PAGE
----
On the 25th of February the GAA passed the motion to introduce a trialled Super 8 into next year’s championship. The proposal, which will eliminate the All-Ireland quarterfinals, will replace the current system with two groups of four, with the top four counties progressing to the All-Ireland semi-finals.
It is a decision which has come as a relief to the struggling GAA. The once-great theatrics of the Irish summer has faded and withered into lacklustre verse of a deadened winter. People are losing interest in the GAA, simple as. Attendances for the Allianz National League, right through to the provincial championships, to the latter stages of championship, have all been dwindling, and are continuing to decline.
The proposed system hopes to reignite passion in the GAA, and give football a broader appeal, an idea which in itself is in endangering to engulf the game as a whole. Under the experimented formula, there will be two groups: One will contain the winners of the Munster Championship and the Connacht Championship, as well as the Leinster and Ulster runners up. The second group will feature the Leinster winners paired with the Ulster winners and the runners up of Connaught & Munster. Each team will play three matches, one at home, one away and one in Croke Park, and could introduce twenty four matches across the group stages.
A number of problems are immediately evident with this system: First, there is an overt danger of drowning the hurling championship. Traditionally kept as provincial championships, qualifiers, quarters and semi-finals, the weight of the Super 8 threatens to dwarf the hurling championship, and take away from the game itself. From a television perspective, if Cork are playing Dublin in the football, straight away interest would be surely be diverted away from any game in the hurling championship that does not feature the Big 4. Games such as Cork vs. Dublin, Dublin vs. Donegal, Monaghan vs. Dublin, and Mayo vs. Kerry will all cause GAA fans’ mouths to water with jubilation, with the prospects of renewed rivalries and giant killing. All-Ireland match ups between Clare and Dublin or Waterford and Galway will garner interest in their home counties, but outside the county bounds very little of the spectacle really matches up.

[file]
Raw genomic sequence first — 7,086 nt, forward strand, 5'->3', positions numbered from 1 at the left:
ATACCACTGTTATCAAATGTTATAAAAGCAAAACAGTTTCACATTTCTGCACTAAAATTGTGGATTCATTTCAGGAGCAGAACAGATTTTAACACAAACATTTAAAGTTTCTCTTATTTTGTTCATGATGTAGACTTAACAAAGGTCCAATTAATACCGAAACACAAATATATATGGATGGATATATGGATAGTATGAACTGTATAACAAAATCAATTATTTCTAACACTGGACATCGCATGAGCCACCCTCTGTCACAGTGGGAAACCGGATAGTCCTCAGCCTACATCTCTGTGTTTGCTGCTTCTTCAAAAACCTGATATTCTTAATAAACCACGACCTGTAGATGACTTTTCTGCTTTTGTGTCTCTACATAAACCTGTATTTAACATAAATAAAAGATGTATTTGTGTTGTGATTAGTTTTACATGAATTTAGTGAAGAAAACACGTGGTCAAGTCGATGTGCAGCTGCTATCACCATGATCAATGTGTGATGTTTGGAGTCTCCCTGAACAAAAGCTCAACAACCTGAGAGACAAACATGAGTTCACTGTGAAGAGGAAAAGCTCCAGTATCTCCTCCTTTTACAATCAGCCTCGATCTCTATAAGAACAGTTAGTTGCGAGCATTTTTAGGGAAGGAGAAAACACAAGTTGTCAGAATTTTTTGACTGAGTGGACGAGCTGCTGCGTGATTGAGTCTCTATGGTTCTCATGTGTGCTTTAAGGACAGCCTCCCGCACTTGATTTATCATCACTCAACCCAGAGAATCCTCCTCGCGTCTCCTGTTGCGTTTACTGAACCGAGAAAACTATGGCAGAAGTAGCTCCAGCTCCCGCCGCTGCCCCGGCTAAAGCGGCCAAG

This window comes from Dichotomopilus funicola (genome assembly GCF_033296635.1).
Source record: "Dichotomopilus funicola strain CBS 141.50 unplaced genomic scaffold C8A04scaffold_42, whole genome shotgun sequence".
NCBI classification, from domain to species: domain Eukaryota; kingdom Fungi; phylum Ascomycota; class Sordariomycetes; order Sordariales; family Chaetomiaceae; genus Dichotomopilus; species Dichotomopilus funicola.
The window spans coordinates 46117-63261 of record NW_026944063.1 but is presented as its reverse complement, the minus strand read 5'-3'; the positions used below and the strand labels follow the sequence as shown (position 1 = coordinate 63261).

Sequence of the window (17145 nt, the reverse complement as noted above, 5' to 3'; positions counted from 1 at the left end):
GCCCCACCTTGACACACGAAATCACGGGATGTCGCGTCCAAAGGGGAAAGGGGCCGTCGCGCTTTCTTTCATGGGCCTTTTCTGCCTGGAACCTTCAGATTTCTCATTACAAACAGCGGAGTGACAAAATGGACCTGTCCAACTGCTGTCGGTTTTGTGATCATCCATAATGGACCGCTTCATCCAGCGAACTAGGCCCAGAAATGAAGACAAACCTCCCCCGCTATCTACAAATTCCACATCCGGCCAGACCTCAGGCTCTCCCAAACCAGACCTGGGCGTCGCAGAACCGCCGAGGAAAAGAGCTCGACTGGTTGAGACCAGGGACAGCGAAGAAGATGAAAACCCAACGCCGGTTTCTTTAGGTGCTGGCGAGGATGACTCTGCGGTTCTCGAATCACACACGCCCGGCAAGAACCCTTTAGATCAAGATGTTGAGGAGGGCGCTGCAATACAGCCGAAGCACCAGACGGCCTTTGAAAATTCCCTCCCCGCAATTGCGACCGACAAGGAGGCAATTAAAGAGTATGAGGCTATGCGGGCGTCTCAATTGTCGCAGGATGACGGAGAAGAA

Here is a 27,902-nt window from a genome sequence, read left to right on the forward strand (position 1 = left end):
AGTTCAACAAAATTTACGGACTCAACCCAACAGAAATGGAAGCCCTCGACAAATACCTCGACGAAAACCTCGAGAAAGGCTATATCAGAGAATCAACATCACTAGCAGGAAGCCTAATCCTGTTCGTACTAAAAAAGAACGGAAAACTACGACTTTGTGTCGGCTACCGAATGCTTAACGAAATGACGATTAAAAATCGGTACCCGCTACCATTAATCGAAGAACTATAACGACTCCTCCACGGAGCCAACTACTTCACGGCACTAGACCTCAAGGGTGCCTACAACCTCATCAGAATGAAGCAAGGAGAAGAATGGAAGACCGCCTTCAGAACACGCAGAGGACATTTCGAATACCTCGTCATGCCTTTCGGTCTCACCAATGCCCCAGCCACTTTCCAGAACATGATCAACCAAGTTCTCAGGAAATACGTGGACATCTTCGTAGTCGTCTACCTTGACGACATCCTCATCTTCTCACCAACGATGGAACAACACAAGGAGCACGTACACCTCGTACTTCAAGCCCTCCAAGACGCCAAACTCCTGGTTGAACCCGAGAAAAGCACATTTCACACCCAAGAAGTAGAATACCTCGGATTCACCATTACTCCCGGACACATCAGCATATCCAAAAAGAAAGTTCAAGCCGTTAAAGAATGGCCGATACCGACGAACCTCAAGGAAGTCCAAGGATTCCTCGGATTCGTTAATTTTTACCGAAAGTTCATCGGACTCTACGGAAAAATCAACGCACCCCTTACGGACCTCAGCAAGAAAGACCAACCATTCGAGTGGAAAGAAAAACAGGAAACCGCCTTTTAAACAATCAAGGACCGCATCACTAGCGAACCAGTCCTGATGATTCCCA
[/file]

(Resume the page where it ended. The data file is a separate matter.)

Financially the whole system is a headache for fans. With a two to three hour journey separating the pinpoints to the provinces each (Cork, Galway, Dublin, Derry), the costs to cover an away game with a trip to Croke Park would equate to €100 for adult tickets, never mind the costs for petrol or for families, and things like match programmes, food and drinks.
Clare dual star Podge Collins nailed it on the head in recent weeks, commenting:
“Players club & county don’t agree but who gives a fuck about them. It generates more money & who cares about developing weaker counties”
Across the board there has been an increased opposition to the move, with the GPA outlying their five main concerns. Complaints on the list include diminishing the value of provincial titles, with there being little incentive for local crowns with both the winner and runner up poured into the same category in the All-Ireland, as well as the lack of proper consultation with the players themselves, and the demotivational impact the championship will have on lesser counties.
Already six counties stand out as the cream of the crop: Jim Gavin and his all-conquering Dublin side stand out alongside the old guard in Kerry, the perennial bridesmaids Mayo and tired and tested Donegal. Teams on the up would include Monaghan and Tyrone, two sides remaining from the last of the fully competitive championships, and Kildare, Cork and Tipperary from Munster.